FREE INITIAL CONSULTATION 630-505-1515

How Legal Separation Works in Illinois

Sometimes a couple needs to live apart but are not willing or ready for a divorce. In cases like these a legal separation may be appropriate. A legal separation is handled in much the same way as a divorce, but the marriage is not terminated at the end of the proceedings.

The Role of the Court

The court’s first job in a legal separation case is to make sure the marriage is valid and at least one of the parties meets the residency requirement of living in the state for at least 90 days.

The court also oversees the division of marital property, decides child custody and parenting time, and makes decisions about child support and alimony. In a legal separation, the court makes sure the parties’ affairs are separated and detailed in order to allow both sides to exist as separate households.

The two sides can try and settle the issues without going to a full trial. Any issues that they cannot settle will have to be decided by the judge. It is possible for the party that filed for the legal separation to dismiss the case if the other side never filed any counterclaims.

Why Someone Would Want A Separation and Not a Divorce

Some people do not want to get divorced for religious reasons. Others stay married for reasons having to do with work benefits or retirement concerns. Some couples are not ready to officially end the marriage, but can no longer live together.

Every case is different and there are hundreds of different reasons a legal separation may be the best option for a couple.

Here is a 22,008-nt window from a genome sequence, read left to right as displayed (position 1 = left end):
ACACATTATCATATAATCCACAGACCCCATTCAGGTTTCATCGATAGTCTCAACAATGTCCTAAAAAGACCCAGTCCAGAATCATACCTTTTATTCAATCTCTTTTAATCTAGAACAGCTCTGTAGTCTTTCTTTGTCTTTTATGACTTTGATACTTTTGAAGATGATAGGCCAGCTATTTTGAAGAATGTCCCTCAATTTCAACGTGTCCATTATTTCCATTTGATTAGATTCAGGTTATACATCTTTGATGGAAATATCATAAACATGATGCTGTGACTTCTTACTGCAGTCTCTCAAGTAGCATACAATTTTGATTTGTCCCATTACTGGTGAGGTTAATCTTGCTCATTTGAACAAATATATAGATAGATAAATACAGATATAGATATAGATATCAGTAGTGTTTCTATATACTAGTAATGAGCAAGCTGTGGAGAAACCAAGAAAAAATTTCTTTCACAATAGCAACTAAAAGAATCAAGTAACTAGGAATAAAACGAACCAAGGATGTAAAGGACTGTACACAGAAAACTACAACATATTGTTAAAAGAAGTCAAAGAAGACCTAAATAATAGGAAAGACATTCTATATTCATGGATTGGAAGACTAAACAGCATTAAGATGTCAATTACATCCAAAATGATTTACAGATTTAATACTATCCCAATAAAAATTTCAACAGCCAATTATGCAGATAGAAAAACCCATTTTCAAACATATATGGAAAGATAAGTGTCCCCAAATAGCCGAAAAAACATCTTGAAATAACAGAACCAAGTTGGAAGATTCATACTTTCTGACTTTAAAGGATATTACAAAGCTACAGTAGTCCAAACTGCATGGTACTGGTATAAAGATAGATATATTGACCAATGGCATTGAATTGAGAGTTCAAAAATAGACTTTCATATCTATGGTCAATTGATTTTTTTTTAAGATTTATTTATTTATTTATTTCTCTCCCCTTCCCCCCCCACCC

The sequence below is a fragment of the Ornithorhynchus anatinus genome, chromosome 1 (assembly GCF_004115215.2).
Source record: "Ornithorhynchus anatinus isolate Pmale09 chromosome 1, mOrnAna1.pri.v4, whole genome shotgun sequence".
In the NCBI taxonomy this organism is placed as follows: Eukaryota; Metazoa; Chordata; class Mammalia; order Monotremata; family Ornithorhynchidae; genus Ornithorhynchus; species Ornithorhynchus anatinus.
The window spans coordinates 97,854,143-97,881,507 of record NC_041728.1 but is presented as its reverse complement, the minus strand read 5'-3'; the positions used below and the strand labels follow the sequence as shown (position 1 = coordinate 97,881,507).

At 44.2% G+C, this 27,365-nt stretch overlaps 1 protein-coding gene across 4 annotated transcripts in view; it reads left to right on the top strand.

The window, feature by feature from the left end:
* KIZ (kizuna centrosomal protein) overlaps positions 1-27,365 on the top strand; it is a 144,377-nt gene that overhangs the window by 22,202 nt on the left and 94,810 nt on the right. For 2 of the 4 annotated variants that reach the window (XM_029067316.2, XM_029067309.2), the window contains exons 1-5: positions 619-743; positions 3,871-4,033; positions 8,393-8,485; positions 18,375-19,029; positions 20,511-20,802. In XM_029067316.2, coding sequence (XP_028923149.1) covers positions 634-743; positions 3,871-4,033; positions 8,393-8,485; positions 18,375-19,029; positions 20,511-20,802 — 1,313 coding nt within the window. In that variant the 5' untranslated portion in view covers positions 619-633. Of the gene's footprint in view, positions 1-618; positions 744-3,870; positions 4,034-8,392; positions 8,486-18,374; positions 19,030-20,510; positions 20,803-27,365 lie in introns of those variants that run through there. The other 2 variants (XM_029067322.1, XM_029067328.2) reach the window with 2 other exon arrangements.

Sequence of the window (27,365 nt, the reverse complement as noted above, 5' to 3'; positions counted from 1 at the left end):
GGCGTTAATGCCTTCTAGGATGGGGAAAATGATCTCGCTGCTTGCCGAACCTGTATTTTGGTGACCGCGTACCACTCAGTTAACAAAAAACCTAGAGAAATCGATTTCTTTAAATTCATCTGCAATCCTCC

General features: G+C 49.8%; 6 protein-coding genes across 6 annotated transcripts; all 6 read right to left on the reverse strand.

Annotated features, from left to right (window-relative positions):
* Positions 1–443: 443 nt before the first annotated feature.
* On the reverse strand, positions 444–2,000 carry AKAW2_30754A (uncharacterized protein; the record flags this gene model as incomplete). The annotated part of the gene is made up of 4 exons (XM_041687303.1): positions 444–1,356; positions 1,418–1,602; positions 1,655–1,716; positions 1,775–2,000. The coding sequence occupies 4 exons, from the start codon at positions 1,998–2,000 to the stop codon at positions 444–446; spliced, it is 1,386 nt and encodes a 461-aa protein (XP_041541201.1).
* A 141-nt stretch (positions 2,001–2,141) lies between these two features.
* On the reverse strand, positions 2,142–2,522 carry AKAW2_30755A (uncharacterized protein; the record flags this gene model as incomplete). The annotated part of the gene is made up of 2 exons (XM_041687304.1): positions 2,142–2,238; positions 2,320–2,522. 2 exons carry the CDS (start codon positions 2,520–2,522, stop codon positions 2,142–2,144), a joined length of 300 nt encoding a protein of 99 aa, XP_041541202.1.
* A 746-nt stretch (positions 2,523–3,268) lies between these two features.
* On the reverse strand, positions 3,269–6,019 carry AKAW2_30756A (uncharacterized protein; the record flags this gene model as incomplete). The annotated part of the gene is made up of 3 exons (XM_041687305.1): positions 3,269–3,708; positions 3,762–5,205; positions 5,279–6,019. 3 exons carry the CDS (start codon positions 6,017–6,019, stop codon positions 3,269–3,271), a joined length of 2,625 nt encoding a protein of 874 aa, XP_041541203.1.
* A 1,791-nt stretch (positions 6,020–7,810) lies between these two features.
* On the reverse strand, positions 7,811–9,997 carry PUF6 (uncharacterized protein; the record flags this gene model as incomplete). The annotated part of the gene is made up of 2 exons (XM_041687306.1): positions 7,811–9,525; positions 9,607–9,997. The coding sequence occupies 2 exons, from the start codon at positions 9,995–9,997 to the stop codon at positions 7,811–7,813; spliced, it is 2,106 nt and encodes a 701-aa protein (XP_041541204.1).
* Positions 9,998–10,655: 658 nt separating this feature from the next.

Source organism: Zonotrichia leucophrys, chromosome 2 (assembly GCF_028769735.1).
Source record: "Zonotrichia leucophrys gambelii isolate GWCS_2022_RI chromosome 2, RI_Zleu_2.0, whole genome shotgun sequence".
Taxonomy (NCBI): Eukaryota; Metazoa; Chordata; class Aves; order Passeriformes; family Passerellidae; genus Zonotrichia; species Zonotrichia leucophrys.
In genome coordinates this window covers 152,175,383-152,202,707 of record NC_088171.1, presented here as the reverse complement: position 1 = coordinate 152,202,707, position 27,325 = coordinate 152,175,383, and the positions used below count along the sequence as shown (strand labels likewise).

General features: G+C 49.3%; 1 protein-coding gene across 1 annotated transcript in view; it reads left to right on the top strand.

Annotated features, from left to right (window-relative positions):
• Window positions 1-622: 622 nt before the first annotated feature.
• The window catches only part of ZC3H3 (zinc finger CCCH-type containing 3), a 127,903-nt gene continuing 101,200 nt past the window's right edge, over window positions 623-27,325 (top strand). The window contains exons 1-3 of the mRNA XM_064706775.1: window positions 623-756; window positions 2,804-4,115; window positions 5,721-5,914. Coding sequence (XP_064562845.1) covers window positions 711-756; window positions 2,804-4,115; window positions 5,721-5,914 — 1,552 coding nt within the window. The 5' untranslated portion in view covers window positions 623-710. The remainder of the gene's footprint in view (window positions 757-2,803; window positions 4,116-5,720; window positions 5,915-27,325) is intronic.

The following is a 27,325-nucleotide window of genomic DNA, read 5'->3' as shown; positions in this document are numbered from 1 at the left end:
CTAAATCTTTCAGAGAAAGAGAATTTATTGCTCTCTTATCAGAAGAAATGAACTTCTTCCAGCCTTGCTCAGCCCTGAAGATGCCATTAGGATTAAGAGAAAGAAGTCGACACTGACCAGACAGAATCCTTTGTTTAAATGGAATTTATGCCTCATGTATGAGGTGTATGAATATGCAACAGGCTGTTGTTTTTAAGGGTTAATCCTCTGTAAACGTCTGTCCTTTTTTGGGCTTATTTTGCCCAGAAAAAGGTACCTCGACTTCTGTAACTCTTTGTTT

Moving From Separation to Divorce

A couple can remain legally separated for the rest of their lives. However, neither spouse is allowed to remarry because they are still legally married, even though they are separated.

If either spouse wants to convert the legal separation into a divorce they can file a motion with the court any time after the legal separation. The legal separation will become a dissolution of marriage. Once the dissolution is final, both parties are free to marry again.

Requesting the separation be converted into a dissolution of marriage does not give anyone the chance to litigate the issues such as custody, maintenance, or the property division a second time.

If you have any questions about legal separation or any other family law issue, you need to speak with an experienced DuPage County family law attorney. Call 630-868-3093 today to set up a consultation at the Wheaton office of Keller Legal Services, P.C.

Sources:

http://www.ilga.gov/legislation/ilcs/ilcs4.asp?ActID=2086&ChapterID=59&SeqStart=3700000&SeqEnd=5200000